cafe called Cafe Marly; good food

Cat worship was for the Assyrians too!

The Flying Victorie

The pyramid at night

Under the great pyramid!

Venus de Milo

The Code of Hammurabi

Even ancient kitties didn't want to be petted

Palace grounds

and the Cathedral of Notre Dame. 



An alcove dedicated to the Pope 
I do love this pope

One of the Rose windows


flying buttresses

Side entrance 
I love this photo

A View from the South

Finally, the day before we were to leave, we hit a restaurant on Gs Great Paris Restaurants list.  Angelinas is supposed to rival LaDuree for macaroons.  We ate macaroons from LaDuree. There is no contest so we didn't even try! Angelinas is amazing though. Since we had week-long Navigo passes (the metro system in Paris), we just hopped along for brunch on Sunday. It was amazing.  I was too tired to even really try to order in French; the server kindly switched to flawless English and delivered one of the best meals I've eaten in a year.  There was hot chocolate too, though not quite as perfect as Les Deux Magots. Every other restaurant we'd been to didn't bring us water. In fact, you have to ask for and often pay for water at restaurants. At Angelinas, I know it's a small thing, but there was water at the table for us. Perhaps the silliest realization I had from this whole trip is that I have a favorite restaurant in Paris.
Thank you very much; I'll be back!

Now, I'm sure I've complained about airline service before.  American Airlines is on my list of companies never to patronize again. But Delta, on the other hand, was awesome for international flights.  I didn't even need the customary Dramamine in order to fly with them. Comfy seats and lots and lots of beverage service. Their partner from Paris to Seattle is AirFrance and that was a fantastic flight too. We ended up at Seattle in good time and caught the shuttle bus two hours home within 2 hours of landing. I was so tired from not having slept in 22 hours that when we were dropped off at Starbucks in Ellensburg, I ordered a coffee like I had been doing for the last week at the Starbucks in Paris- and had to stop myself from using the french words.  It was an odd linguistic situation. In an American company in France I had to come up with new words to get what I needed; in the same company at home I had trouble switching back.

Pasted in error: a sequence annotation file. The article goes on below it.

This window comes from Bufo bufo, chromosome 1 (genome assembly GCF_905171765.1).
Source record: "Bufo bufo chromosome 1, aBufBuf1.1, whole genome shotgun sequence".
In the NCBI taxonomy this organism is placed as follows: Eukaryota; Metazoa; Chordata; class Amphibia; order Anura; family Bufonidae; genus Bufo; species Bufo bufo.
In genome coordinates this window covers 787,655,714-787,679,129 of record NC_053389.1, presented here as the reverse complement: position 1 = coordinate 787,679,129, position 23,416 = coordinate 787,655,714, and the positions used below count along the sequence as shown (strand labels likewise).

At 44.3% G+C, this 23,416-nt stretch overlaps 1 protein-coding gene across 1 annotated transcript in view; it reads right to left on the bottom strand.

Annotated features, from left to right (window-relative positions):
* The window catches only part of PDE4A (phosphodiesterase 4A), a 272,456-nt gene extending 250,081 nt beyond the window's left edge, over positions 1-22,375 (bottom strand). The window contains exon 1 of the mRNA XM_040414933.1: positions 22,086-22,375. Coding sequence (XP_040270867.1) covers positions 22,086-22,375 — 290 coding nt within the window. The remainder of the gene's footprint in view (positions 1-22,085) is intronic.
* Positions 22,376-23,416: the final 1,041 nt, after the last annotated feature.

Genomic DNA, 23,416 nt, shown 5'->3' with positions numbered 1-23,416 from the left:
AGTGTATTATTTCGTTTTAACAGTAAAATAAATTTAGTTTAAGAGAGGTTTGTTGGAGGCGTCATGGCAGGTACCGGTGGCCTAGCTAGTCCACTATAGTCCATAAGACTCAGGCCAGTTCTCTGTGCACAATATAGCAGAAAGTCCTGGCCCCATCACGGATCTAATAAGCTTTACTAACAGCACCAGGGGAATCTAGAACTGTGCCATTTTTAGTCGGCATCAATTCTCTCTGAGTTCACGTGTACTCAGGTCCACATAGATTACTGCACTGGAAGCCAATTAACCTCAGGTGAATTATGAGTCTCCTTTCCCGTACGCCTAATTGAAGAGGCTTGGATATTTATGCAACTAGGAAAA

I know what you're thinking, and what you've probably been thinking all along: what about the cat? 
Eleanor went to stay with my friend Joy and her husband and little girl. She did great; she loved them and they cared for her so well. Eleanor even put on a little weight when we were gone and I'm glad for it.  I'm so grateful to have friends whom I can trust to pill her twice daily and spoil love her like I do. 

I'm glad to be home. G went to work the day after we got back, and we passed a very quiet New Year's Eve at home last night. I still have jet lag; I'm tired but I have to stay up a few more hours, else I'll wake up halfway through the night. 
Not ready to come home

On the other hand, I feel ready for a new quarter at the university. I love the bracing winter winds, the snow, the shortened daylight hours. Once my lungs recover, in about a month, I'll be back to running. This next year, 2015, will be a good one. That's my only real prediction. I know I'll spend time in front of a computer screen, wondering what to reveal and what how to reconcile the life I think I live in my head with what I know is probably closer to reality. Thanks for staying around while I sort it out. 

1 comment:

  1. Soooooo much here to look at. Very good pics and I'm sorry you were sick. It isn't hat much fun traveling when you're sick, but it appears you managed very well. We were in London and Paris in late May and I remember London was surprisingly cold for that time of year. We weren't ready for that and especially the cold rain. Glad you had such a nice trip. I had flu and pneumonia over the holidays and was very thankful to be home and able to get to my doctor.